Also, as I stated at the very top of this article, the heart is the most important muscle in the body. Therefore, it is important that you check with your doctor before taking muscle relaxants and ANY other medications that could interfere with the normal rhythm and function of your heart.
I often talk about calcium supplementation and how it gets a bad rap because of all the inferior calcium supplements out there. The fact is that it is bad for your cardiovascular system/arteries to take an inferior form of calcium.
Now you can track how your heart is doing in the comfort of your home, or wherever you are at.
The kardia mobile device is easy to use and suitable for anyone with heart conditions or those who might be at risk. You might also track your blood pressure at home if that is also an issue for you.
Fibromyalgia/Magnesium and the Heart Muscle
If you have fibromyalgia, you have probably experimented with magnesium. It happens to be one of those minerals that people tend to have a deficiency in. Here in the Magnesium Article, I show a few options that can be helpful for anxiety, pain, muscle spasms, and yes, the heart as well.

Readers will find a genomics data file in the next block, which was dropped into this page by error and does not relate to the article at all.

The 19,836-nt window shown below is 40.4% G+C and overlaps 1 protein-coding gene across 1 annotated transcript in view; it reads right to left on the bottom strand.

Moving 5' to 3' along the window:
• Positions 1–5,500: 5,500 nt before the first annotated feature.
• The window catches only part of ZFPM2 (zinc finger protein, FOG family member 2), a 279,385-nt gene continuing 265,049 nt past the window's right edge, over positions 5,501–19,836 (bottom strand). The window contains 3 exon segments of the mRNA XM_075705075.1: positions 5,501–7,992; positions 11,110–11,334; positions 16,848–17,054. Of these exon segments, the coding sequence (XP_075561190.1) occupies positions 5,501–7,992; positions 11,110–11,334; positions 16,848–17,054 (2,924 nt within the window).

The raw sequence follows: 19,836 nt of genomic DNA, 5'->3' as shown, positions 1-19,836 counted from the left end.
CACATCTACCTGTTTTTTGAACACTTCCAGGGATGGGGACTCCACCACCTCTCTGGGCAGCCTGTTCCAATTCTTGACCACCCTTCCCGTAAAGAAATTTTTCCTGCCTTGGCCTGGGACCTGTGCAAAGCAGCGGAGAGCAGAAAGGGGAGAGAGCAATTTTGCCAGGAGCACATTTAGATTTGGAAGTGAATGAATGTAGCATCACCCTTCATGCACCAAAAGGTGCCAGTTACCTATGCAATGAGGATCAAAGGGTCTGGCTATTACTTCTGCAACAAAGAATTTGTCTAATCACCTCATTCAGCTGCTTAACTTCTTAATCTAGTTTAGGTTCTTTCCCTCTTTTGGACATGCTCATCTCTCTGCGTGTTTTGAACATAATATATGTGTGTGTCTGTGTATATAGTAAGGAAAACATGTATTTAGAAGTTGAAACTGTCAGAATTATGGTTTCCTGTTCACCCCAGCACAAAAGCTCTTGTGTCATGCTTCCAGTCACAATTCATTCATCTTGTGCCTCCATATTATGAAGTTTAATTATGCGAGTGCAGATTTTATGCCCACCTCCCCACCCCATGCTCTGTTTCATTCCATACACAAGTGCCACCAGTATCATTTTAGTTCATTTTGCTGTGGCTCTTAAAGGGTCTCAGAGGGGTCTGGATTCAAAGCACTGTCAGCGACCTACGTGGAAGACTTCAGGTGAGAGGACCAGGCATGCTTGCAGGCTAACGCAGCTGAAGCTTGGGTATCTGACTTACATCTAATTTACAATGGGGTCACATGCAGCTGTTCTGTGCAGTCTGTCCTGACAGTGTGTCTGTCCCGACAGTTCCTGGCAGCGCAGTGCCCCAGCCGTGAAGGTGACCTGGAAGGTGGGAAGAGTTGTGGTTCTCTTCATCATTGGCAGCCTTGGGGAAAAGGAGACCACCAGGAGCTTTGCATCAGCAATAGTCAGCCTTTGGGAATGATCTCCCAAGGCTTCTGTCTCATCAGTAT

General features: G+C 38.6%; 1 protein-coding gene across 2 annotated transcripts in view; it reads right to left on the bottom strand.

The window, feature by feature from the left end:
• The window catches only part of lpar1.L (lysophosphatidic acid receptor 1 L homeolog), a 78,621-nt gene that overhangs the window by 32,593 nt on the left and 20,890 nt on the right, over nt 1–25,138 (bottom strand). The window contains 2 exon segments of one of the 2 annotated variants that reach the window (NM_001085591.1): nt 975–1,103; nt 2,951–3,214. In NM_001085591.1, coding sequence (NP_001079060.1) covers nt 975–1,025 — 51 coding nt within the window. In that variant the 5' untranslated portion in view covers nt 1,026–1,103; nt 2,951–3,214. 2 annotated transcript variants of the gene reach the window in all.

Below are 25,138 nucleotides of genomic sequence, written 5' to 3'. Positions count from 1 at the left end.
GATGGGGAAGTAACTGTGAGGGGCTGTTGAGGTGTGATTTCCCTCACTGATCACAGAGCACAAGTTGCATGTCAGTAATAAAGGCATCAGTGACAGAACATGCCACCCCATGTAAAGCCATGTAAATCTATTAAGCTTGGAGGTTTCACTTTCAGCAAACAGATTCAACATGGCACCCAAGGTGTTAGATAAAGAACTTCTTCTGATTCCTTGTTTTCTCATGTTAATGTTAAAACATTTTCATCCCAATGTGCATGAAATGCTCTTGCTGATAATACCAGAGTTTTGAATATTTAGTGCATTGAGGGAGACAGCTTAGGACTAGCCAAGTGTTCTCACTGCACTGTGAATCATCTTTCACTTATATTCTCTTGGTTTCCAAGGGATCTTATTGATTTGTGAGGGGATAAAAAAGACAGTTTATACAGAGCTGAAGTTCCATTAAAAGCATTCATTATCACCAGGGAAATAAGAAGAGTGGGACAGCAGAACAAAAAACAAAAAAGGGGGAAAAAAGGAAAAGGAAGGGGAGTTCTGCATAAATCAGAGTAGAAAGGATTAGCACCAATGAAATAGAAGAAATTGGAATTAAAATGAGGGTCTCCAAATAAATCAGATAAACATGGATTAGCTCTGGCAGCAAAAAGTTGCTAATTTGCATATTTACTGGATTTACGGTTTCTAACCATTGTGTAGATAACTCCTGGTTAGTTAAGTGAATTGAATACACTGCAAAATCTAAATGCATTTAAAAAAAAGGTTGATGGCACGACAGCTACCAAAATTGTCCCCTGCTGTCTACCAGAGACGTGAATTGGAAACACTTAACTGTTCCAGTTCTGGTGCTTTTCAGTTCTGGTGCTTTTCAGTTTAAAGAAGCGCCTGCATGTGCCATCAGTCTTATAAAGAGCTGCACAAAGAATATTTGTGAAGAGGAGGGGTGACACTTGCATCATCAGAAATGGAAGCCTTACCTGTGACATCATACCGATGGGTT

It is important to avoid toxins where possible when living with fibromyalgia. There can be a greater potential for all diseases when people are constantly exposed to environmental toxins. There are more studies coming out regularly about the connection between heart disease and toxins that we are exposed to. Here you can read more about Chemical Sensitivity in Fibromyalgia.
Do you have a rapid heartbeat, sweating, nausea, headache, or increased blood pressure when exposed to toxic environments? That is common and that is often the body’s way of telling us that we need to get away from those harmful toxins.
It might occur while in a clothing store, restaurant, shopping mall, veterinarian clinic, or any place where high levels of chemicals are commonly used.
Remember what I often say. “A smile from the heart is a great place to start” I coined this phrase many years back because I realized that gratitude and a genuine smile can do so much to support healthy chemical balance within our bodies. As always, be good to yourself.